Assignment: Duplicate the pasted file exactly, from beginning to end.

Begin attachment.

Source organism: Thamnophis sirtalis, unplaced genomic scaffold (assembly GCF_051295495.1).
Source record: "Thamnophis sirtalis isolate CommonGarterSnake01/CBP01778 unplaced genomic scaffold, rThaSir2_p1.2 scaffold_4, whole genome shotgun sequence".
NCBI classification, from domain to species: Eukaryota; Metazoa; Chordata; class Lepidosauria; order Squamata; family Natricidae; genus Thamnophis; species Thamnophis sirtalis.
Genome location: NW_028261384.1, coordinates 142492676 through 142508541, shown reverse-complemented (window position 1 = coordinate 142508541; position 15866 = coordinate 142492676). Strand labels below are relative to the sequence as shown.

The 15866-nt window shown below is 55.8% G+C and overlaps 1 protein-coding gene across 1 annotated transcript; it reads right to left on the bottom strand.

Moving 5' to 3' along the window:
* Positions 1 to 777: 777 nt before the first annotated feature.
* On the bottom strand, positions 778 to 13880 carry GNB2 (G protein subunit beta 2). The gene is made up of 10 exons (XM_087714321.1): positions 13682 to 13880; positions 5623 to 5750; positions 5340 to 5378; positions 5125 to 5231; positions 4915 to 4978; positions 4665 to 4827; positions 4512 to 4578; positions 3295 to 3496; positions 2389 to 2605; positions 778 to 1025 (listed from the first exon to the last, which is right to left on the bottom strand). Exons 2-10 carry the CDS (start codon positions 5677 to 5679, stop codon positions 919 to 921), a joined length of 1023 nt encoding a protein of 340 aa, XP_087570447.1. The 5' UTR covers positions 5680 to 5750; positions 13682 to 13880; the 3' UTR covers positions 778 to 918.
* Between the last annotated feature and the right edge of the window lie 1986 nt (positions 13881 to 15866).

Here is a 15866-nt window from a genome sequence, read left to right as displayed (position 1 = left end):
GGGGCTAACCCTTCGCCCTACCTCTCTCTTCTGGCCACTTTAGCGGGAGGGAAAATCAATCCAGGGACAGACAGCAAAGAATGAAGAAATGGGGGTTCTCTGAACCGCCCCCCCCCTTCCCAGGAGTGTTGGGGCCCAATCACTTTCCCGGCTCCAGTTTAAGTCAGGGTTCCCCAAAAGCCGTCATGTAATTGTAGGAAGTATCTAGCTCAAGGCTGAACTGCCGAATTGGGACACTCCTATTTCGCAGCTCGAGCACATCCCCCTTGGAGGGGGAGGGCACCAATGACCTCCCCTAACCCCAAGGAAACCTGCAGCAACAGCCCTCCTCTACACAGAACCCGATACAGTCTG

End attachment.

Source organism: Thamnophis sirtalis, unplaced genomic scaffold (assembly GCF_051295495.1).
Source record: "Thamnophis sirtalis isolate CommonGarterSnake01/CBP01778 unplaced genomic scaffold, rThaSir2_p1.2 scaffold_4, whole genome shotgun sequence".
NCBI classification, from domain to species: Eukaryota; Metazoa; Chordata; class Lepidosauria; order Squamata; family Natricidae; genus Thamnophis; species Thamnophis sirtalis.
Genome location: NW_028261384.1, coordinates 142492676 through 142508541, shown reverse-complemented (window position 1 = coordinate 142508541; position 15866 = coordinate 142492676). Strand labels below are relative to the sequence as shown.

The 15866-nt window shown below is 55.8% G+C and overlaps 1 protein-coding gene across 1 annotated transcript; it reads right to left on the bottom strand.

Moving 5' to 3' along the window:
* Positions 1 to 777: 777 nt before the first annotated feature.
* On the bottom strand, positions 778 to 13880 carry GNB2 (G protein subunit beta 2). The gene is made up of 10 exons (XM_087714321.1): positions 13682 to 13880; positions 5623 to 5750; positions 5340 to 5378; positions 5125 to 5231; positions 4915 to 4978; positions 4665 to 4827; positions 4512 to 4578; positions 3295 to 3496; positions 2389 to 2605; positions 778 to 1025 (listed from the first exon to the last, which is right to left on the bottom strand). Exons 2-10 carry the CDS (start codon positions 5677 to 5679, stop codon positions 919 to 921), a joined length of 1023 nt encoding a protein of 340 aa, XP_087570447.1. The 5' UTR covers positions 5680 to 5750; positions 13682 to 13880; the 3' UTR covers positions 778 to 918.
* Between the last annotated feature and the right edge of the window lie 1986 nt (positions 13881 to 15866).

Here is a 15866-nt window from a genome sequence, read left to right as displayed (position 1 = left end):
GGGGCTAACCCTTCGCCCTACCTCTCTCTTCTGGCCACTTTAGCGGGAGGGAAAATCAATCCAGGGACAGACAGCAAAGAATGAAGAAATGGGGGTTCTCTGAACCGCCCCCCCCCTTCCCAGGAGTGTTGGGGCCCAATCACTTTCCCGGCTCCAGTTTAAGTCAGGGTTCCCCAAAAGCCGTCATGTAATTGTAGGAAGTATCTAGCTCAAGGCTGAACTGCCGAATTGGGACACTCCTATTTCGCAGCTCGAGCACATCCCCCTTGGAGGGGGAGGGCACCAATGACCTCCCCTAACCCCAAGGAAACCTGCAGCAACAGCCCTCCTCTACACAGAACCCGATACAGTCTG